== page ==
The title of this post was taken from an article in the Economist, worth a look if for nothing else than its wonderful cartoon illustration. The title caught my attention because we have dealt a lot with VIE contracts and challenges to its structure, yet there continues to be a gaping hole in the discussion – specifically, around the ownership of a VIE.
Who owns what in a VIE structured company is critical as the incentives of the VIE owners can be completely misaligned from the interest of investors, as often indicated by companies in the risk sections of their annual filings. Yet for all the acknowledgement of risks, we seldom see companies taking actions to mitigate them.
Generally, VIEs fall into at least one of three different categories of ownership: CEO/Founder-owned, Family-owned, and Employee-owned.
CEO/Founder owned VIEs are common if for no other reason than for its relative simplicity. The founders tend to be PRC nationals who have started a company and then set up a foreign SPV; they can then simply retain ownership of their original company in China and sign the normal VIE contracts with their SPV’s WFOE. This ownership structure is often perceived as the least risky for foreign investors, but certain situations have given foreign investors reason to reflect.
One such situation is exemplified by the divorce proceedings of Tudou’s CEO Gary Wang, where his wife settled to drop the claim of 76% of the equity interest in the company’s operating VIE for cash payments. This led to the now prevalent Tudou clause, which aims to remedy the situation; however, it will be interesting to see if companies that have already listed will also add this to their existing arsenal of VIE agreements.
Another interesting issue that surfaces is the increase of Chinese companies taking a collective beating on the foreign exchanges, causing a misalignment between the incentives for the owner of the VIE with those of shareholders in the public company, as the value of shares in the US is now sometimes even below reported cash balances. The rationale is that there is no reason a company should be listed in the US with a P/E of four, when it could just as easily trade in China at a P/E of 12.
There has been talk about the dangers and difficulties of PE firms delisting a company from a foreign exchange in order to take it public domestically in China instead, but simply cutting the VIE contracts before listing domestically simplifies this process significantly.
Family-owned VIEs work on another level than CEO-held VIEs; there is an overhanging monetary incentive for any member of the family to simply cut the contracts and walk away, as they normally don’t hold equity in the public company. We must then infer that the reason they do not jump ship is because of their bond to the relative who runs the company.
Some observers have pointed out that there are severe unreported risks in the potential deterioration of ties between the VIE owner and their relative within the listed company. For instance, the Tudou situation could have ended worse if the VIE was been owned by the CEO’s ex-wife.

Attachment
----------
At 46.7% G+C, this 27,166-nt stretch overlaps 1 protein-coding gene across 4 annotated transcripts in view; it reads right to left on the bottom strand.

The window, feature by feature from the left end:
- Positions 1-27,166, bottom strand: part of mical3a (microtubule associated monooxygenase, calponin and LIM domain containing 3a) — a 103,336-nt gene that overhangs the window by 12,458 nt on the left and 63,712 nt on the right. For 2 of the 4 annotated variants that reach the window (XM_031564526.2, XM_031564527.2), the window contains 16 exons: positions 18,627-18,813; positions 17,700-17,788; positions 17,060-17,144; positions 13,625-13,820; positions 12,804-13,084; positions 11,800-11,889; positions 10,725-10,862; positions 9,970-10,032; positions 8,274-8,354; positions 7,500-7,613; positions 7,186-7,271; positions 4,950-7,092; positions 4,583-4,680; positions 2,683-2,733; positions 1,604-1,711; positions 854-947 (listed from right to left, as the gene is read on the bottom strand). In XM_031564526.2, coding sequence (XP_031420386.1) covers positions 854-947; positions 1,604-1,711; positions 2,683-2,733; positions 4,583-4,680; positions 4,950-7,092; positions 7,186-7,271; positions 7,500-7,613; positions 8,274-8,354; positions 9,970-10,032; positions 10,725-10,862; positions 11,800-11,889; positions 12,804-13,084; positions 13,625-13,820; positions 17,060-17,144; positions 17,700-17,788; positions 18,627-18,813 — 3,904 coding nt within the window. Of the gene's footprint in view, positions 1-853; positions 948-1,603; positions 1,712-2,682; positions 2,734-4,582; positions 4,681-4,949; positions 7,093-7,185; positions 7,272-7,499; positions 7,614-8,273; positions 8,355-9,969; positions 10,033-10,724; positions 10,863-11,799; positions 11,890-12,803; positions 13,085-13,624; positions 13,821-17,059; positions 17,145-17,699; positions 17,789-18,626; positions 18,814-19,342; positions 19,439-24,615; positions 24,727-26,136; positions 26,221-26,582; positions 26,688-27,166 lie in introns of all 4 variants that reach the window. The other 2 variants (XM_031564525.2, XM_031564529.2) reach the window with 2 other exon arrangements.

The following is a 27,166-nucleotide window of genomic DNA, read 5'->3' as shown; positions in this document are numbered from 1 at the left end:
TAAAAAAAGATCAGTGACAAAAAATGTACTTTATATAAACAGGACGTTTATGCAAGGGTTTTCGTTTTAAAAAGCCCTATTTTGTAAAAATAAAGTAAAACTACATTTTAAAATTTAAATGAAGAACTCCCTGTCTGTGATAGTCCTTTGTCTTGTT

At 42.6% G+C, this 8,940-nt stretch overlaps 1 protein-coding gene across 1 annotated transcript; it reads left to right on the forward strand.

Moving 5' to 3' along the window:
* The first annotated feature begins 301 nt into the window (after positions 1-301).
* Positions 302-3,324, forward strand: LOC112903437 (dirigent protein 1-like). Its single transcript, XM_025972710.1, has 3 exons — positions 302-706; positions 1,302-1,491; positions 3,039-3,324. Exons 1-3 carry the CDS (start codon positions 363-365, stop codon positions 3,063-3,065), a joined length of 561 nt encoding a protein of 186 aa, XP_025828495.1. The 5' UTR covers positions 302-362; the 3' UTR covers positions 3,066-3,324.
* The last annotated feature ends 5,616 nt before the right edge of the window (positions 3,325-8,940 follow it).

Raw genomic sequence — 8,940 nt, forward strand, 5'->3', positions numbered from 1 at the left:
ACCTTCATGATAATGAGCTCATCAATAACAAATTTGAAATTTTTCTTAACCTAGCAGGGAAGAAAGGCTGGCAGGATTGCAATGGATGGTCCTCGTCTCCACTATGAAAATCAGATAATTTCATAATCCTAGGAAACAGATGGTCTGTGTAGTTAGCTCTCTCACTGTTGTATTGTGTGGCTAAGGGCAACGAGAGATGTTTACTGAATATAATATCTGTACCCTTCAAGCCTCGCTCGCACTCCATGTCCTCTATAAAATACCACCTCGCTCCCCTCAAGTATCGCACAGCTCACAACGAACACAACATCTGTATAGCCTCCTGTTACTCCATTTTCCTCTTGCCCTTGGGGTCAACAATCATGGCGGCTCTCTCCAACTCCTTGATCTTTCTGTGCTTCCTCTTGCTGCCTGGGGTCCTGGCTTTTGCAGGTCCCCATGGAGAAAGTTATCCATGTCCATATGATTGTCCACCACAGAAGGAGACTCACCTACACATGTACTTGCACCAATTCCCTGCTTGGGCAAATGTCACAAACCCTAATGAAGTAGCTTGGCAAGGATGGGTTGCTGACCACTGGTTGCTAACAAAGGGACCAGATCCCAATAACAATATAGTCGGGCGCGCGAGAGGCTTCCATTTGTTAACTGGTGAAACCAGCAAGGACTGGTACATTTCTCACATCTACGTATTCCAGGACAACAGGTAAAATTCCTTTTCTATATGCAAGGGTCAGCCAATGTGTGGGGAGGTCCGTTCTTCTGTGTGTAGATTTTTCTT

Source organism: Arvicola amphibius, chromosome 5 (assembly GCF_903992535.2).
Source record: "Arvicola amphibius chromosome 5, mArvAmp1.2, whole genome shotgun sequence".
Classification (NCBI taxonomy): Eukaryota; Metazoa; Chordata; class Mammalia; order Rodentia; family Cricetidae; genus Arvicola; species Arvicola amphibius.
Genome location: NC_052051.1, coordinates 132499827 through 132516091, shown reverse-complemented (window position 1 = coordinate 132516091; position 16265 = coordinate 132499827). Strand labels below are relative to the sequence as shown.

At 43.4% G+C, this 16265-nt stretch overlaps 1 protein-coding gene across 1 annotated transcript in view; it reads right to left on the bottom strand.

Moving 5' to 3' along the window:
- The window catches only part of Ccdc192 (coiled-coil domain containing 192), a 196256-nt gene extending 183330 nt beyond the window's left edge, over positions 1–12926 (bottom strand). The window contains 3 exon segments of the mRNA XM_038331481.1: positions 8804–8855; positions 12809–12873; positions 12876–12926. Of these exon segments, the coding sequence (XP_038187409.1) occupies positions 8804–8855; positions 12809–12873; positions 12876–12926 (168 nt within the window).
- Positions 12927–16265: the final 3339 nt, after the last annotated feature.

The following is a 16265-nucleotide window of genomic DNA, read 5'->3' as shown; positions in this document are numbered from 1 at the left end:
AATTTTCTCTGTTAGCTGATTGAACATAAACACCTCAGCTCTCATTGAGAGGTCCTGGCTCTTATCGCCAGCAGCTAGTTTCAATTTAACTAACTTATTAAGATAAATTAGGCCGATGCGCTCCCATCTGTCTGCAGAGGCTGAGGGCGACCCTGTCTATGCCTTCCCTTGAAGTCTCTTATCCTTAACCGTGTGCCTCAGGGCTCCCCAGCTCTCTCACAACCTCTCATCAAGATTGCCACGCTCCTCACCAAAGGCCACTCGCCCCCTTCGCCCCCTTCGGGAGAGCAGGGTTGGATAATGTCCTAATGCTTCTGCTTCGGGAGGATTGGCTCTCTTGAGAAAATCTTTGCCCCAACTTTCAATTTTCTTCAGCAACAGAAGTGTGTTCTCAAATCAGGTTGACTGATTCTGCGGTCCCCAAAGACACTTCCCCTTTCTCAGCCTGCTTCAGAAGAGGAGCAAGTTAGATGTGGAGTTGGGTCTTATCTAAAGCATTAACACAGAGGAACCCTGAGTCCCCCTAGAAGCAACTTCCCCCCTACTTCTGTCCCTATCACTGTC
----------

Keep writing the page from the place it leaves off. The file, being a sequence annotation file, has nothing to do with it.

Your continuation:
Should family disputes and squabbles be reported in the 20-F annual reports?
It may sound ridiculous, but with some companies, there is the risk that a divorce or a falling out amongst kin could lose the company its entire China operation.
Employee-owned VIEs are another option, and perhaps most interestingly the only viable one for foreign players in the market. Many point to GigaMedia as a prime example of what could happen if there is a falling out between the VIE owner and the company.
The obvious drawback is the amount of power given to a single employee. The employee, as the GigaMedia case showed, becomes impossible to fire. In fact, the employee can hold the company hostage, with the implied threat that the company’s entire operations are under his/her control and could disappear at any point.
Additionally, I question the wisdom of this method of ownership due to historically high employee turnover rates in China. What would happen if the employee joined a rival company? You could in effect “recruit” an entire business, or business segment, from your competitor.
Now, the above cases discuss the purer forms of VIE structures, as in ones where basically the entire company, or at least an independent part of a company, is in a VIE.
One way to minimise adverse incentives created by this form of ownership is to set up your organisation so that no VIE can operate as a separate entity.
The goal should be to hold as much of the business as possible in WFOEs, preferably limiting the VIE to holding nothing but the necessary licenses. This way, a VIE on its own has no real value; its only value is as part of the whole organisation, the listed company. Then, the value of the VIE bargaining chip is lessened substantially because no one stands to gain from picking the company apart.
We do see that companies set up this way better aligned between shareholders and the owners of the VIE; Baidu is one example of this. Not all companies have taken these steps however, and in some cases, it’s difficult to tell to what extent these steps have been implemented at all.
The question of adverse incentives in VIE structures, and how to mitigate them by aligning the interests of investors and VIE owners, deserves attention. PE and VC firms that come into these companies likely have a better chance at instigating real change than shareholders of publicly traded companies, but the issue is a pressing one for any investor who is not the owner of the VIE.